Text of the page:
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Beta carotene (supplements) increase cancer and death rates

It is the studies on beta-carotene (what appears to be the “strongest” carotenoid, which is the plant family of Poison/”Vitamin A” compounds) that are often used as the “example” for the mainstream to badmouth ALL supplements, particularly anything in the “antioxidant” category of supplements.  While many/most supplements are unnecessary, some are toxic (including all forms of Vitamin D by mouth, including cod liver oil, and potassium iodide, see other posts on this blog-forum about those), and many are unhelpful (get your ESSENTIAL nutrients right FIRST by testing, not guessing, then addressing, this is my specialty), there are none out there that are as toxic as all of the members of the Poison/”Vitamin A” family.

First, an important quote from the paper linked directly below:

Three trials testing specifically beta-carotene supplementation showed moderate (relative risk (RR) ranging from 1.07 to 1.18), often not statistically significant, increases in all-cause and cancer mortality(7–9) while another(10) has not (RR=1.02).

OK, so they have THREE trials suggesting that SPECIFICALLY BETA-CAROTENE SUPPLEMENTATION INCREASED CANCER AND DEATHS.  What’s the answer then?  Well, obviously, it is to kill some more people early through more research!!!  *slaps forehead*  Below is the paper where they STOPPED the beta-carotene supplements EARLY because, well, they don’t really talk about WHY, because talking about KILLING PEOPLE EARLY is not something they really want to highlight now, is it?

Antioxidant vitamins supplementation and mortality: a randomized trial in head and neck cancer patients. (full study pdf attached)

We conducted a randomized controlled trial with a-tocopherol (400 IU/day) and b-carotene (30 mg/day) supplements among 540 head and neck cancer patients treated by radiation therapy. Supplementation with b-carotene was discontinued during the trial.
Patients were randomly assigned to receive a daily supplementation consisting of vitamin E (1 capsule of 400 IU DL-a-tocopherol) and b-carotene (1 capsule of 30 mg) or placebos during radiation therapy and for 3 years after radiation therapy ended. Concerns about adverse effects of beta-carotene supplementation prompted the investigators to halt the use of beta-carotene after the first 156 patients had been enrolled. The trial was continued with a-tocopherol alone.

So then, it would only be prudent to look up those three other papers on early deaths from beta-carotene, right?  Here we go.

The effect of vitamin E and beta carotene on the incidence of lung cancer and other cancers in male smokers.

”Unexpectedly, we observed a higher incidence of lung cancer among the men who received beta carotene than among those who did not (change in incidence, 18 percent; 95 percent confidence interval, 3 to 36 percent). We found no evidence of an interaction between alpha-tocopherol and beta carotene with respect to the incidence of lung cancer. Fewer cases of prostate cancer were diagnosed among those who received alpha-tocopherol than among those who did not. Beta carotene had little or no effect on the incidence of cancer other than lung cancer.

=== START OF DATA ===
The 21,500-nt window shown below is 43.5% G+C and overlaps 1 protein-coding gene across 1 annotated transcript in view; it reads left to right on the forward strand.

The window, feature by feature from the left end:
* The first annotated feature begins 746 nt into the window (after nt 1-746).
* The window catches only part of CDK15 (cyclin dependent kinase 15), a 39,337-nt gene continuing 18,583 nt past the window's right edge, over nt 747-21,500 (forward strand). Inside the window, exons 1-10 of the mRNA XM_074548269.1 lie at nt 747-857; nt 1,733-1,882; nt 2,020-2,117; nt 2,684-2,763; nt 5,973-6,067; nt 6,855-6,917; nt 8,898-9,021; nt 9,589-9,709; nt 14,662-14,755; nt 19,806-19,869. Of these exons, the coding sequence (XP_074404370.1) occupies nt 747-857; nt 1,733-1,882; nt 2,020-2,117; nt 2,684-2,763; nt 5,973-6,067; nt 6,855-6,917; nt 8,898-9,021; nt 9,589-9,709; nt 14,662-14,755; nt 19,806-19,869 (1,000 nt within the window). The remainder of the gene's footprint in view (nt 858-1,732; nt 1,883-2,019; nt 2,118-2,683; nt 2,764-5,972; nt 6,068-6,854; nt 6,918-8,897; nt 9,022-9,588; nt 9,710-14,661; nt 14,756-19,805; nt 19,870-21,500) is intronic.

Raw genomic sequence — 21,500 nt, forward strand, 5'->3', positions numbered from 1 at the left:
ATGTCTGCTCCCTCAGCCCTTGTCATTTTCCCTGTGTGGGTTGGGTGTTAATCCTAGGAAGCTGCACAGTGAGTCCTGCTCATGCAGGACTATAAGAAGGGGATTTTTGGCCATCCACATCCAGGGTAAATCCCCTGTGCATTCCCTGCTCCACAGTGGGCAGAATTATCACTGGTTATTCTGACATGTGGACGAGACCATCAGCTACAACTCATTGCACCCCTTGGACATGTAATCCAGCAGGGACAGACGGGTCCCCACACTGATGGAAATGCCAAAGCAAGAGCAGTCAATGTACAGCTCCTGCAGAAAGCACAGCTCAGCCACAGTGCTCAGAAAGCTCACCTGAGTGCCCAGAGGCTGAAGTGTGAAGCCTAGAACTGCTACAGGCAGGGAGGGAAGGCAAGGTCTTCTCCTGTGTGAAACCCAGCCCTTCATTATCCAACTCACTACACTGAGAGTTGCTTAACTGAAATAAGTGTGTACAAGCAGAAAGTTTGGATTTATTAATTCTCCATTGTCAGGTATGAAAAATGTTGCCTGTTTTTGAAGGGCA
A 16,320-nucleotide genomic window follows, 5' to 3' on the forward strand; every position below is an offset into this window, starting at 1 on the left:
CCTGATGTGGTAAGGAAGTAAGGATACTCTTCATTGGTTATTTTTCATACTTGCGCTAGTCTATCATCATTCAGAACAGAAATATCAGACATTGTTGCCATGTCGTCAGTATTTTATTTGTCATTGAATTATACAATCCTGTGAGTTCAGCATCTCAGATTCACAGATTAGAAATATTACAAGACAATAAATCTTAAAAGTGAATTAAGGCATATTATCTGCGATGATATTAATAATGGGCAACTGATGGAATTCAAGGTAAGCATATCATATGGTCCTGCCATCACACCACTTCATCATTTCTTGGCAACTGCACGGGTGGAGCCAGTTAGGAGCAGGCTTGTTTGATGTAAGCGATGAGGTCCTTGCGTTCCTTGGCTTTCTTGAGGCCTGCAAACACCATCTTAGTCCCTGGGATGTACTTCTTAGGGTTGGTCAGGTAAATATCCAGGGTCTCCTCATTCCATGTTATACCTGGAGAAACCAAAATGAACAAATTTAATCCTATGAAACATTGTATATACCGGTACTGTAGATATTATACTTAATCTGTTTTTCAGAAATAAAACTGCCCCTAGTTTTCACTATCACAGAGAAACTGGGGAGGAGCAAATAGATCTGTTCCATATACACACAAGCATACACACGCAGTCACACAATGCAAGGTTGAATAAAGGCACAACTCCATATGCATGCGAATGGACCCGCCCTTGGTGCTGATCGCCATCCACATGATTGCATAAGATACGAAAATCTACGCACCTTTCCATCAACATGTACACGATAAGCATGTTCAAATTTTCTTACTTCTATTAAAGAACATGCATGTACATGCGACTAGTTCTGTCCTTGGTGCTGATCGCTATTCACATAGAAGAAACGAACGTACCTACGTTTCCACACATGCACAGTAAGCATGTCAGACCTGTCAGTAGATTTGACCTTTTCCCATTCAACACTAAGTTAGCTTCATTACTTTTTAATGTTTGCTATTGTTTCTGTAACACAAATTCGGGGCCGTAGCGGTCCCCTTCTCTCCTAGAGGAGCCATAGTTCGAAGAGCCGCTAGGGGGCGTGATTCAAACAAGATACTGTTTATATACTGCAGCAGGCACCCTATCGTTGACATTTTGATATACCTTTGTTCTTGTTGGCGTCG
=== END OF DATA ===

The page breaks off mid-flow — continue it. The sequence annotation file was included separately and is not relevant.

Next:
Total mortality [number of deaths] was 8 percent higher (95 percent confidence interval, 1 to 16 percent) among the participants who received beta carotene than among those who did not, primarily because there were more deaths from lung cancer and ischemic heart disease.”

Effects of a combination of beta carotene and vitamin A on lung cancer and cardiovascular disease

We conducted a multicenter, randomized, double-blind, placebo-controlled primary prevention trial — the Beta-Carotene and Retinol Efficacy Trial — involving a total of 18,314 smokers, former smokers, and workers exposed to asbestos. The effects of a combination of 30 mg of beta carotene per day and 25,000 IU of retinol (vitamin A) in the form of retinyl palmitate per day on the primary end point, the incidence of lung cancer, were compared with those of placebo.

On the basis of these findings, the randomized trial was stopped 21 months earlier than planned; follow-up will continue for another 5 years.
Conclusions:  After an average of four years of supplementation, the combination of beta carotene and vitamin A had no benefit and may have had an adverse effect on the incidence of lung cancer and on the risk of death from lung cancer, cardiovascular disease, and any cause in smokers and workers exposed to asbestos.

The study was stopped early, you say? Where have we seen that before?  Oh yes, up in the first paper I linked above.  Do you see the pattern, and how this is not coincidence?  Make sure you catch that ALL causes of death were increased in the beta-carotene and retinyl palmitate (both forms of Poison/”Vitamin A”) group.  ALL CAUSES.

β-Carotene Supplementation and Incidence of Cancer and Cardiovascular Disease: the Women’s Health Study

BACKGROUND: In observational studies, individuals with high intakes of fruits and vegetables containing β-carotene experience lower risks of developing cancer. However, the few randomized trials of β-carotene supplementation show no overall benefits; some even suggest harm. This trial was designed to test the effects of β-carotene supplementation in women.

METHODS: The Women’s Health Study is a randomized, double-blind, placebo-controlled trial originally testing aspirin, vitamin E, and β-carotene in the prevention of cancer and cardiovascular disease among 39 876 women aged 45 years or older. The β -carotene component was terminated early after a median treatment duration of 2.1 years (range = 0.00-2.72 years). Statistical tests were two-sided.